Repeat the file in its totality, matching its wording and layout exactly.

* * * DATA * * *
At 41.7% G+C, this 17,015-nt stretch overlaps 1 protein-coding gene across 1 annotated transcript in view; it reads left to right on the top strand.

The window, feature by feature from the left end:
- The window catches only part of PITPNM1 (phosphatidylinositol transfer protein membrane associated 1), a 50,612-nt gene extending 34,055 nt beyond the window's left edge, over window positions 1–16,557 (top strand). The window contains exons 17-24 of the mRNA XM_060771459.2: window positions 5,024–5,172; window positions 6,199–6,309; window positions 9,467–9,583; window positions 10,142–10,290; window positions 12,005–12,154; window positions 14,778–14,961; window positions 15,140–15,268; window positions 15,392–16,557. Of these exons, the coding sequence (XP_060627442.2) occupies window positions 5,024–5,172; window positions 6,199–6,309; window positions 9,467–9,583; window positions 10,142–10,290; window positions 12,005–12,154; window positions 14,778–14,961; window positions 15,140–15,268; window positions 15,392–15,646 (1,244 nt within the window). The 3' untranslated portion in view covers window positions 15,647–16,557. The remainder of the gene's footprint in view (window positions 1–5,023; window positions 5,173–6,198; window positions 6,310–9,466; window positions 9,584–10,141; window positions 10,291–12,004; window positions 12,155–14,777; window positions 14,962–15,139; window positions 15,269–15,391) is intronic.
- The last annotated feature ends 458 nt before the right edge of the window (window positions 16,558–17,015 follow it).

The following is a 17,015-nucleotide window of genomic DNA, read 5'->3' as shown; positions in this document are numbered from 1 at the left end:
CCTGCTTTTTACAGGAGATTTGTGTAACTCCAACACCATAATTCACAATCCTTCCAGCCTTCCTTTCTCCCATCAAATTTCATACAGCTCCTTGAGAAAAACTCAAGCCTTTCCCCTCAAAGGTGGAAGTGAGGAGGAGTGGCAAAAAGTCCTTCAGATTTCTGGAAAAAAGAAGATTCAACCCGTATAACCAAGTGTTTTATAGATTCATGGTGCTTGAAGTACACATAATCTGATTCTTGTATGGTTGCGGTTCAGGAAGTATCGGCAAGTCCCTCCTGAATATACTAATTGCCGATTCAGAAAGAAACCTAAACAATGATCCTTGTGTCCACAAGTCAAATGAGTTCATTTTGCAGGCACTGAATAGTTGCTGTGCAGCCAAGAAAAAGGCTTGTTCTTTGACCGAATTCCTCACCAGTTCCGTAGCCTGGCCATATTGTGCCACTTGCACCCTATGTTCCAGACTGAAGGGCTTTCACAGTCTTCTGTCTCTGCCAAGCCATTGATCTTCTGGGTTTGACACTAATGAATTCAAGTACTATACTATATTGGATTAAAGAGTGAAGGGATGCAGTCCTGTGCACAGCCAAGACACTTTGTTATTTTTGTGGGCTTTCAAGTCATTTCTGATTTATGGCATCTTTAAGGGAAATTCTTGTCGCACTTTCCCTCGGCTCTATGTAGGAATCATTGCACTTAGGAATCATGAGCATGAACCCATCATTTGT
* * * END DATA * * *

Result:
At 41.7% G+C, this 17,015-nt stretch overlaps 1 protein-coding gene across 1 annotated transcript in view; it reads left to right on the top strand.

The window, feature by feature from the left end:
- The window catches only part of PITPNM1 (phosphatidylinositol transfer protein membrane associated 1), a 50,612-nt gene extending 34,055 nt beyond the window's left edge, over window positions 1–16,557 (top strand). The window contains exons 17-24 of the mRNA XM_060771459.2: window positions 5,024–5,172; window positions 6,199–6,309; window positions 9,467–9,583; window positions 10,142–10,290; window positions 12,005–12,154; window positions 14,778–14,961; window positions 15,140–15,268; window positions 15,392–16,557. Of these exons, the coding sequence (XP_060627442.2) occupies window positions 5,024–5,172; window positions 6,199–6,309; window positions 9,467–9,583; window positions 10,142–10,290; window positions 12,005–12,154; window positions 14,778–14,961; window positions 15,140–15,268; window positions 15,392–15,646 (1,244 nt within the window). The 3' untranslated portion in view covers window positions 15,647–16,557. The remainder of the gene's footprint in view (window positions 1–5,023; window positions 5,173–6,198; window positions 6,310–9,466; window positions 9,584–10,141; window positions 10,291–12,004; window positions 12,155–14,777; window positions 14,962–15,139; window positions 15,269–15,391) is intronic.
- The last annotated feature ends 458 nt before the right edge of the window (window positions 16,558–17,015 follow it).

The following is a 17,015-nucleotide window of genomic DNA, read 5'->3' as shown; positions in this document are numbered from 1 at the left end:
CCTGCTTTTTACAGGAGATTTGTGTAACTCCAACACCATAATTCACAATCCTTCCAGCCTTCCTTTCTCCCATCAAATTTCATACAGCTCCTTGAGAAAAACTCAAGCCTTTCCCCTCAAAGGTGGAAGTGAGGAGGAGTGGCAAAAAGTCCTTCAGATTTCTGGAAAAAAGAAGATTCAACCCGTATAACCAAGTGTTTTATAGATTCATGGTGCTTGAAGTACACATAATCTGATTCTTGTATGGTTGCGGTTCAGGAAGTATCGGCAAGTCCCTCCTGAATATACTAATTGCCGATTCAGAAAGAAACCTAAACAATGATCCTTGTGTCCACAAGTCAAATGAGTTCATTTTGCAGGCACTGAATAGTTGCTGTGCAGCCAAGAAAAAGGCTTGTTCTTTGACCGAATTCCTCACCAGTTCCGTAGCCTGGCCATATTGTGCCACTTGCACCCTATGTTCCAGACTGAAGGGCTTTCACAGTCTTCTGTCTCTGCCAAGCCATTGATCTTCTGGGTTTGACACTAATGAATTCAAGTACTATACTATATTGGATTAAAGAGTGAAGGGATGCAGTCCTGTGCACAGCCAAGACACTTTGTTATTTTTGTGGGCTTTCAAGTCATTTCTGATTTATGGCATCTTTAAGGGAAATTCTTGTCGCACTTTCCCTCGGCTCTATGTAGGAATCATTGCACTTAGGAATCATGAGCATGAACCCATCATTTGT